"Ruby wanted fun things to put on her cake, candle, silver stares, sugar hearts and buttercream roses. She wrote all the things on the list. She sent Max to the store. He had an idea. Turn to your partner and tell them what you think was his brand-new idea?"
I give my students time to tell their partner what Max's brand-new idea could be. I walk around and listen to make sure my students are on task, talking to their partner.
"Great, now give your partner a high five and look at me. What was the idea? To draw a picture of the Red Hot Marshmallow Squirters. Wow, that was a good idea. Did the grocer know what he drew? Yay, he did know. "
"Max and Ruby both finished their cakes. Which cake did grandma want to eat first? Which cake would you eat? Hmmm, I know which one I would want to eat."
"We have all had wonderful cakes for our birthday's. Just like Max and Ruby's Grandma. Today we are going to have fun drawing a picture of the cake you would like to have for your birthday. Do you want the cake Ruby made or the cake that Max made? I want you to think about which cake that you want to have for your birthday. Remember to add details and use five colors in your pictures. "
I use my classes helpers to pass out the drawing papers while I dismiss my seated students a little at a time to go their tables. If I don't stager their dismissal, I get running and pushing. So we go slowly and in an orderly manner.
"Would my paper passers please pass out the plain drawing paper? If you are wearing a blue shirt, go get your pencil boxes and sit at your tables. If you are wearing a red shirt, go get your pencil boxes and sit at your tables. If you are wearing a white shirt, go get your pencil boxes and sit at your tables."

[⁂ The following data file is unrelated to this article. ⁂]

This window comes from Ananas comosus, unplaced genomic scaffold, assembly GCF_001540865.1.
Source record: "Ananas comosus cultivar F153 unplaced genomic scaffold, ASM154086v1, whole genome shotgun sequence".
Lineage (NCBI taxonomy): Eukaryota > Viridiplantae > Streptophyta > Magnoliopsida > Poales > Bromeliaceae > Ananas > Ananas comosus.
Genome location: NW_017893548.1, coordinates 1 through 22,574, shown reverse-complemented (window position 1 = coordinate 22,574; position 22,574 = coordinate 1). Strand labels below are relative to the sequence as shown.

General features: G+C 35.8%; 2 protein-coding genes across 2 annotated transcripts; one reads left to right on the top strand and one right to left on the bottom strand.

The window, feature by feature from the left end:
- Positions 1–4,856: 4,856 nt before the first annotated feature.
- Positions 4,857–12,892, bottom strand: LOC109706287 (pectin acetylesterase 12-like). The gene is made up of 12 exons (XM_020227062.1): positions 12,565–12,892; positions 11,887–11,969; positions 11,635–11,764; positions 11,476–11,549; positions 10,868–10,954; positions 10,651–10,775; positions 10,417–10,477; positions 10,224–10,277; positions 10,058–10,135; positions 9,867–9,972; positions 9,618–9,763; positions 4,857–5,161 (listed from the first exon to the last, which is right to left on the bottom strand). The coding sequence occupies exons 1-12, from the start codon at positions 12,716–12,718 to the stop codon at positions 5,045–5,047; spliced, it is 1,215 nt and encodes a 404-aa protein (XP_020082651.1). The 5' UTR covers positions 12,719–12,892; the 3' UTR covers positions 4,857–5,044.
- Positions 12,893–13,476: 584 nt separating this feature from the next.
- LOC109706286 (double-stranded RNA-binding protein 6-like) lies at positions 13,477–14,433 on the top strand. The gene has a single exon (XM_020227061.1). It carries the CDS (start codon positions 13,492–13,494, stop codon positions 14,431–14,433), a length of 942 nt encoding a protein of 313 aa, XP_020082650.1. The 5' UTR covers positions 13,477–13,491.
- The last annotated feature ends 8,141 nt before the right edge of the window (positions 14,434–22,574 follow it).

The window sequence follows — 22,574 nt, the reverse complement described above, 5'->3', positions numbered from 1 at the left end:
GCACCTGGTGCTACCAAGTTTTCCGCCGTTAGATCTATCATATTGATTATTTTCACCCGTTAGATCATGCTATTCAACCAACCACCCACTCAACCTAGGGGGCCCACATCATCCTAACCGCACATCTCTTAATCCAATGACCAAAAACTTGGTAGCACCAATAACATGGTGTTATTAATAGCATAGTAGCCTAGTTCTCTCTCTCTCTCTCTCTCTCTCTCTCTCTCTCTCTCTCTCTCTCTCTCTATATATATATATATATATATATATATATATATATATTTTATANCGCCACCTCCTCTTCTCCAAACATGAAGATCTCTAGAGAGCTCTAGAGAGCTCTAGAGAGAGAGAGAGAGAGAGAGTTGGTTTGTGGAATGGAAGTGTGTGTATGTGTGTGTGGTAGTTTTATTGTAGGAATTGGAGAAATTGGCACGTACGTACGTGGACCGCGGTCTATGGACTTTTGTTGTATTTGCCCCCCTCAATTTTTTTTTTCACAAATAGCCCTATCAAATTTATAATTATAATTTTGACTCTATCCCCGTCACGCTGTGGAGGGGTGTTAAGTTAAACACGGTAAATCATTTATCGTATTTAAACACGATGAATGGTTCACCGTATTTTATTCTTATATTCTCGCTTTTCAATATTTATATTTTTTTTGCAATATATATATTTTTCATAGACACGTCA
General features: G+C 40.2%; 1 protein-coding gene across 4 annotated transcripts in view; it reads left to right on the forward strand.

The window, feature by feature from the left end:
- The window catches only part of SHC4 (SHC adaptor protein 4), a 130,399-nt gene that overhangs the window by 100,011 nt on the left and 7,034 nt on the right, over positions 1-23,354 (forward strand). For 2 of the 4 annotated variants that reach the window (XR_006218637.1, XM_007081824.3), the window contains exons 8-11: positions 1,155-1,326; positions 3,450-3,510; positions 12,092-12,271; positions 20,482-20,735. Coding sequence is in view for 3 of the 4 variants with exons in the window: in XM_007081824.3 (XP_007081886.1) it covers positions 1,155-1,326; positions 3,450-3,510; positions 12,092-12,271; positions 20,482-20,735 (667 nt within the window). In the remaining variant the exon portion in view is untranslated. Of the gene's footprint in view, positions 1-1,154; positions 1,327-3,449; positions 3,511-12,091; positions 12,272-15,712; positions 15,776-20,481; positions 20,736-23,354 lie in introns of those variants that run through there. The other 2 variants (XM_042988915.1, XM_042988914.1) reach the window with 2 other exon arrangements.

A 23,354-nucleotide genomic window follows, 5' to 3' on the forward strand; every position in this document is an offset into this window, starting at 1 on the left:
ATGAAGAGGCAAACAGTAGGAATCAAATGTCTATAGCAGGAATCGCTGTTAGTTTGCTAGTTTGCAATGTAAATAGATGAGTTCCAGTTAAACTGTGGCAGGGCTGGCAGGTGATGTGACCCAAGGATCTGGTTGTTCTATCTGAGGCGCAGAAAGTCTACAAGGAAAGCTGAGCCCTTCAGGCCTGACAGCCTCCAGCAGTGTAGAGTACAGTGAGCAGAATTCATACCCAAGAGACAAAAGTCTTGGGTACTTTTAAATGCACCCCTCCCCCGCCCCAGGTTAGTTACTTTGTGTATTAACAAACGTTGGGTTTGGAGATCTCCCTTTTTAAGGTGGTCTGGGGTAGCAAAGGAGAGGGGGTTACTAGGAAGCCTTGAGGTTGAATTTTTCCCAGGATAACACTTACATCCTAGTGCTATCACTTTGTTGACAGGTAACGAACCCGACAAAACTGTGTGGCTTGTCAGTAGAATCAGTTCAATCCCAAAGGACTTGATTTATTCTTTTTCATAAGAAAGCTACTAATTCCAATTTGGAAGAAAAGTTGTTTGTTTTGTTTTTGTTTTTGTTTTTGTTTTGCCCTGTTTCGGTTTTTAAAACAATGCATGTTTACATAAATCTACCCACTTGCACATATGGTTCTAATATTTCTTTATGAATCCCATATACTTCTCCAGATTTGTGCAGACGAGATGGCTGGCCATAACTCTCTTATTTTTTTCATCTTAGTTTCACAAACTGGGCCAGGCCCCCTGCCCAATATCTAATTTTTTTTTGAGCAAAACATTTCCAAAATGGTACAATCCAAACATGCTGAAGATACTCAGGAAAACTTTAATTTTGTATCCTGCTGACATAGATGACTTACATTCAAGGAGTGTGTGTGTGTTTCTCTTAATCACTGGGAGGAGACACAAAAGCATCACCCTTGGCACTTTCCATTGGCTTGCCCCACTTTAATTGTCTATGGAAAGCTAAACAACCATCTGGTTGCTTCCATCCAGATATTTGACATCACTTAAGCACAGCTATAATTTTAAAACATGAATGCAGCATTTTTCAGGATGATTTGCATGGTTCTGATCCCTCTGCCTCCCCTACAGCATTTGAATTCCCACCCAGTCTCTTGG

I walk around and prompt students to add more details and colors.
When we are finished we gather on the carpet to display and orally explain our birthday cakes.
Here is an example of student work.
When all my students have finished their drawings, we gather again on the carpet. I ask my students to sit quietly while holding their papers. I call a row of students up to the front of the class to orally describe their favorite birthday cake. I found that by having my ELL students stand up to read as a small group, they feel secure and willing to discuss their drawings. Each student gets the opportunity to "show and tell" their drawings. We applaud and cheer after each oral presentation.
Just for Fun
When there is time in the day after our writing I show my class this video of the story, Bunny Cakes.
I often show a 3 -5 minute video at the end of the day as they are getting their backpacks and coats, they hurry to sit on their squares ready to be dismissed. It is important for my ELL students to the ELA skills of listening, speaking, reading and writing multiple times during the day. Showing a video of the story I read early accomplishes this. My students are very focused on a video and exposed to the story details and vocabulary in a fun way. They often ask to watch the video several times in the next few days which is wonderful. The more they want to hear a story the more they re-enforce ELA skills.